Mixed results for gun legislation in Washington state
While the Legislature and Gov. Inslee signed off this week on a bump-stock ban in Washington state, a handful of gun regulations are still up in the air. Thursday is the final day for the 2018 legislative session.
Still not decided are:
–Senate Bill 6620 – The bill would raise the legal age to buy semi-automatic rifles from 18 years old to 21 years old. It also includes better background checks and school safety improvements. The Senate adjourned Tuesday night before the bill could make it to the floor. Senator David Frockt told The Seattle Times he thinks it has enough votes.
–House Bill 2519 allows a person who is under 21 years of age and at least 18 years of age, to possess a concealed pistol license, if the person is an active duty member of the armed forces of the United States, a member of the national guard or the reserves of the armed forces of the United States, or an honorably discharged veteran. UPDATE: It has passed the Legislature and awaits the legislative president’s and Gov. Inslee’s signatures.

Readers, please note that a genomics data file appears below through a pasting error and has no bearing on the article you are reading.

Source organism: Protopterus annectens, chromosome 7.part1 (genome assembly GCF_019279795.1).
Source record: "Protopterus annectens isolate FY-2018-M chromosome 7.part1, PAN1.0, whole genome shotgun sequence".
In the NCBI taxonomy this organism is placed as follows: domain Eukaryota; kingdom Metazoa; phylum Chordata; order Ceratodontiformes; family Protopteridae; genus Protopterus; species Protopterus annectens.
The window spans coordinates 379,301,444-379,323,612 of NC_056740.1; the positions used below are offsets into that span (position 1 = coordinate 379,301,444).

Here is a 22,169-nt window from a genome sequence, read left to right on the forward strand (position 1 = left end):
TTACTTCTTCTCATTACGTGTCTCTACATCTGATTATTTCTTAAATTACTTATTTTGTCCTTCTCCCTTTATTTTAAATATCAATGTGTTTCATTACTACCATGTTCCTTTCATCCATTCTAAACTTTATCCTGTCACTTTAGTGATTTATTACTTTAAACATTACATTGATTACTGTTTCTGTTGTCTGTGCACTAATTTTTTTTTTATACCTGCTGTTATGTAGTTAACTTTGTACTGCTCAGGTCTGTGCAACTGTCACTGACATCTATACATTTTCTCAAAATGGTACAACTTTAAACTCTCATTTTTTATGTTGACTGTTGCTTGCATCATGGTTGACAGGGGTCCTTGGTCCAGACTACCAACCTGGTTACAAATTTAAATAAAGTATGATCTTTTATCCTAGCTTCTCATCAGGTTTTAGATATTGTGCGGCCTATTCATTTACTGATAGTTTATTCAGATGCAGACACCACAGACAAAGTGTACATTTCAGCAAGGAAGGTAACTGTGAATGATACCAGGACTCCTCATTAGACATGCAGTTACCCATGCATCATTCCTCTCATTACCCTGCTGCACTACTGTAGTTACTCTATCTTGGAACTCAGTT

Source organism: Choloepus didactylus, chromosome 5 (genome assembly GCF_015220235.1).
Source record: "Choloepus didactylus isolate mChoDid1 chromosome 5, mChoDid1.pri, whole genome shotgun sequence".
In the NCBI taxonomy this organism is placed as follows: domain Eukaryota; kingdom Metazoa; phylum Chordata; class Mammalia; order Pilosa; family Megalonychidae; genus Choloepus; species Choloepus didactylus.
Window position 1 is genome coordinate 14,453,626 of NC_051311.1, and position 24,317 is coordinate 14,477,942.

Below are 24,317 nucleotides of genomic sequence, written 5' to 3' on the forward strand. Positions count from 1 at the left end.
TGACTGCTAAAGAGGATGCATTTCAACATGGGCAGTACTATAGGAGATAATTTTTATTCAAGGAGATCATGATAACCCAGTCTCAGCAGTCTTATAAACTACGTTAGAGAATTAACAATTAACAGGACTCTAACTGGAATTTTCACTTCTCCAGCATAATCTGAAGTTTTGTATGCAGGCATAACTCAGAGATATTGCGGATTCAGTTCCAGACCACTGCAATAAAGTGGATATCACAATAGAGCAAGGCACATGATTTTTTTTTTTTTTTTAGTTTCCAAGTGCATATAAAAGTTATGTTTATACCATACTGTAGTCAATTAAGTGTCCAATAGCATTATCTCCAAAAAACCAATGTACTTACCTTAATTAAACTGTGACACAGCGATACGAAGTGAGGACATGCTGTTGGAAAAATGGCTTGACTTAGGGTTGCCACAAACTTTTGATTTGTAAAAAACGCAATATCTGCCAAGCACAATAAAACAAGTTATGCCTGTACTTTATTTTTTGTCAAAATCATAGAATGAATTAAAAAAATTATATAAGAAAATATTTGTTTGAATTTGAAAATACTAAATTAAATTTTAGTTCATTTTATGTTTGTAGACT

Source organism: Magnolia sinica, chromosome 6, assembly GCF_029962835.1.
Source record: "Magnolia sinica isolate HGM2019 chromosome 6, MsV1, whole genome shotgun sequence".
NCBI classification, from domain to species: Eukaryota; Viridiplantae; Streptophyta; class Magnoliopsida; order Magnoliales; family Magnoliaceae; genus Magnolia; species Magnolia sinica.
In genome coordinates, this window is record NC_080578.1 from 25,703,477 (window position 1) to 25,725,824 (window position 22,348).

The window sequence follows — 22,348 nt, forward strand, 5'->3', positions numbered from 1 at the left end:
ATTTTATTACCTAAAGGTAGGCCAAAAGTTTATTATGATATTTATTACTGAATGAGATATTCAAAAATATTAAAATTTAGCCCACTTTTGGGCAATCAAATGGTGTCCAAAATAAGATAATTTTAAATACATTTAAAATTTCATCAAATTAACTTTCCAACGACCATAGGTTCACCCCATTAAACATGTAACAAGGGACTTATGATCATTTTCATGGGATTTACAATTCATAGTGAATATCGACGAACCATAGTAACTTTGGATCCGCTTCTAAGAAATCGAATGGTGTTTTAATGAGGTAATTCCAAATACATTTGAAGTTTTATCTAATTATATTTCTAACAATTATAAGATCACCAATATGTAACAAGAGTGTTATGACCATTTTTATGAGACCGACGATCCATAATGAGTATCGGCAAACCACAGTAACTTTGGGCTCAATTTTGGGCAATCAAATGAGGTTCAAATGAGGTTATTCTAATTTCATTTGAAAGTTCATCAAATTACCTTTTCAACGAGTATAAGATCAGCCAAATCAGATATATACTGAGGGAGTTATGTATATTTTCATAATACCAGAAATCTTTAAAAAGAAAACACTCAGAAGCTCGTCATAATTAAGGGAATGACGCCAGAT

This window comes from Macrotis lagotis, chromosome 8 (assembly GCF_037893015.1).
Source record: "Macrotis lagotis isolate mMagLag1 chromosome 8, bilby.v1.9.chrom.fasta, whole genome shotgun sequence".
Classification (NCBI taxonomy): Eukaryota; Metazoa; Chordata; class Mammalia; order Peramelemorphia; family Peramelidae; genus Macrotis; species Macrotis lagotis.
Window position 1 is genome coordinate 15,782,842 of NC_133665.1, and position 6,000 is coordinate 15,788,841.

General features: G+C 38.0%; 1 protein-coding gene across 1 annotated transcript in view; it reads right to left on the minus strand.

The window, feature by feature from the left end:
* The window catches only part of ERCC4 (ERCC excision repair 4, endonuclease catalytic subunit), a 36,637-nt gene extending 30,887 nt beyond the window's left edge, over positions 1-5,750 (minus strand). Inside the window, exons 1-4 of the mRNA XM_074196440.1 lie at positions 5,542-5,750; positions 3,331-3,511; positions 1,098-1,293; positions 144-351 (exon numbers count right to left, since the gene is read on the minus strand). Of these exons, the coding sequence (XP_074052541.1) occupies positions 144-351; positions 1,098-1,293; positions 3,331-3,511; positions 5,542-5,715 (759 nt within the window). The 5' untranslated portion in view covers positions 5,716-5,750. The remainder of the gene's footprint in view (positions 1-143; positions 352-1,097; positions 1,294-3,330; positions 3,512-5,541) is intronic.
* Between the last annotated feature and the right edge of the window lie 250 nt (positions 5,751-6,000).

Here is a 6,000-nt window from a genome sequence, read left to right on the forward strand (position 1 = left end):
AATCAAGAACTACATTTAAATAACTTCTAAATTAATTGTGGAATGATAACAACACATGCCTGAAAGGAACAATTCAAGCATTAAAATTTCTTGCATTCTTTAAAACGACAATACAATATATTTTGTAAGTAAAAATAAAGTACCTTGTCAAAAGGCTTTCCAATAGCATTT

–Senate Bill 6298 would include the crime of “harassment” to domestic violence convictions for which a person is prohibited from possessing a firearm. It awaits Gov. Inslee’s signature.
—Senate Bill 5553 is aimed at preventing suicide. It allows someone to voluntarily waive their rights to firearms when they’re in crisis or having thoughts of suicide. It also creates a process to revoke the waiver and have their right to buy or own a firearm reinstated so long as seven days have passed since they initially waived their rights. It has passed the Legislature and awaits the legislative president’s and Gov. Inslee’s signatures.
NRA contributions to lawmakers
Meanwhile, The Seattle Times reports that the National Rifle Association has been spending more money on state elections in Washington than any other state in recent years.
An analysis by the newspaper showed that candidate contributions totaling about $203,000 helped the campaigns for both the Washington state House and Senate between 2012 and 2016, the most recent election year for which reliable data is available from the National Institute of Money in State Politics, a nonpartisan organization that compiles campaign-finance information. Texas was a distant second over that period with $95,750, according to the newspaper’s analysis.
According to the data, which is a compilation of campaign-finance reports from all U.S. states, contributions to state-level candidates in Washington began ramping up in 2010, when Democrats had significant majorities in both chambers.
Currently, Democrats have a one-vote majority in the Washington state Senate and two-seat majority in the House.
The Associated Press contributed to this report.